EARTH IS GOING TO BUZZED by a 400-metre-wide asteroid next week, in a near miss that will bring the space rock to within a distance closer than the Moon.
NASA scientists will track the object, known as 2005 YU55, with antennae of the agency’s Deep Space Network at Goldstone, California, as it flies past Earth on November 9 (Sydney time).
Scientists are treating the flyby as a ‘target of opportunity’, giving instruments on ‘spacecraft Earth’ the chance to scan it during the close pass.
Tracking of the aircraft carrier-sized asteroid will begin on November 4 using Goldstone’s huge 70-metre-wide Deep Space Network antenna, and last for about two hours. Goldstone will continue to track the asteroid for at least four hours each day through to November 10.
Radar observations from the Arecibo Planetary Radar Facility in Puerto Rico will begin on November 8, with the asteroid due to make its closest approach to Earth at 10:38am on November 9, Sydney time.
The trajectory of asteroid 2005 YU55 is well understood. At the point of closest approach, it will be no closer than 324,600 kilometres or 0.85 the distance from the moon to Earth.
The gravitational influence of the asteroid will have no detectable effect on anything here on Earth, including our planet’s tides or tectonic plates.
Although 2005 YU55 is in an orbit that regularly brings it to the vicinity of Earth (and Venus and Mars), the 2011 encounter with Earth is the closest this space rock has come for at least the last 200 years.
During tracking, scientists will use the Goldstone and Arecibo antennas to bounce radio waves off the space rock. Radar echoes returned will be collected and analysed.
NASA scientists hope to obtain images of the asteroid from Goldstone as fine as about 2 metres per pixel. This should reveal a wealth of detail about the asteroid’s surface features, shape, dimensions and other physical properties (see “Radar Love”).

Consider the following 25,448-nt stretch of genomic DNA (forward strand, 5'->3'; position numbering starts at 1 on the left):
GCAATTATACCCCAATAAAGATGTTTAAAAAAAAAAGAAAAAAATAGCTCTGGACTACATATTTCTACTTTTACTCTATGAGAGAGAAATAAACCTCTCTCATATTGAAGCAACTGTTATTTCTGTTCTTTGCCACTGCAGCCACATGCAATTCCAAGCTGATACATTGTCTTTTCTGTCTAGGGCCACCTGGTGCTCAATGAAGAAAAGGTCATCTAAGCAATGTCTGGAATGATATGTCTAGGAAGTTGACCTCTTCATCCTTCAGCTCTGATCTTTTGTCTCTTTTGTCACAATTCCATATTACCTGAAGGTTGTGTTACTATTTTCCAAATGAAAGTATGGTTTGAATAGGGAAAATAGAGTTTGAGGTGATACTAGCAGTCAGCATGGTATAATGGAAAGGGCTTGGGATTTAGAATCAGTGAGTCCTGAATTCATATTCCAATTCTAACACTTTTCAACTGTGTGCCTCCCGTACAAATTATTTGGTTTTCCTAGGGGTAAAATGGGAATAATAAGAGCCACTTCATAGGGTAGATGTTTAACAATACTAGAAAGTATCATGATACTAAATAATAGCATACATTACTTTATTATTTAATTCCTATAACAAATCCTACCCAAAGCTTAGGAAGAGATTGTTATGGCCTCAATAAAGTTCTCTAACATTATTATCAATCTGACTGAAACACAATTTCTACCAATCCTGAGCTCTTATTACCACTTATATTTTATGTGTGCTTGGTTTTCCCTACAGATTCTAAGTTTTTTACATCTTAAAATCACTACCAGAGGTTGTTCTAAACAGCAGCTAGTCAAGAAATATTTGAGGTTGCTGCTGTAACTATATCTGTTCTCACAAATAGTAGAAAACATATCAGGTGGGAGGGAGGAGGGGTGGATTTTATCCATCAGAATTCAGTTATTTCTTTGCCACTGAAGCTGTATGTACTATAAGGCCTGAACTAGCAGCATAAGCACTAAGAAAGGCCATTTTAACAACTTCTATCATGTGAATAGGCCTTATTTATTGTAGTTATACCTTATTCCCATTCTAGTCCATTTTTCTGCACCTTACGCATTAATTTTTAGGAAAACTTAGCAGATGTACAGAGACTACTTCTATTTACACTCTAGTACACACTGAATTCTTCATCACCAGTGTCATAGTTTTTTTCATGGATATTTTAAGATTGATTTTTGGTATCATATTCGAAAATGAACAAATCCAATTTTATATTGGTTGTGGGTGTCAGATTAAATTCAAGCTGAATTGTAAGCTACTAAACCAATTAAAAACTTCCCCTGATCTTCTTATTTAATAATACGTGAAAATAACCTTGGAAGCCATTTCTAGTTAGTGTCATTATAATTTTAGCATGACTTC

Arecibo radar observations of asteroid 2005 YU55 made in 2010 show it to be approximately spherical in shape. It is slowly spinning, with a rotation period of about 18 hours. The asteroid’s surface is darker than charcoal at optical wavelengths.
The last time a space rock as big came as close to Earth was in 1976, although astronomers did not know about the flyby at the time. The next known approach of an asteroid this large will be in 2028.
NASA detects, tracks and characterises asteroids and comets passing close to Earth using both ground- and space-based telescopes. The Near-Earth Object Observations Program, commonly called “Spaceguard,” discovers these objects, characterises a subset of them, and plots their orbits to determine if any could be potentially hazardous to our planet.
More information about asteroids and near-Earth objects.
More information about asteroid radar research.
More information about the Deep Space Network.
Adapted from information issued by NASA / JPL. Images courtesy NASA / Cornell / Arecibo, and H. Schweiker / WIYN and NOAO / AURA / NSF.
Get SpaceInfo.com.au daily updates by RSS or email! Click the RSS Feed link at the top right-hand corner of this page, and then save the RSS Feed page to your bookmarks. Or, enter your email address (privacy assured) and we’ll send you daily updates. Or follow us on Twitter, @spaceinfo_oz
Like this story? Please share or recommend it…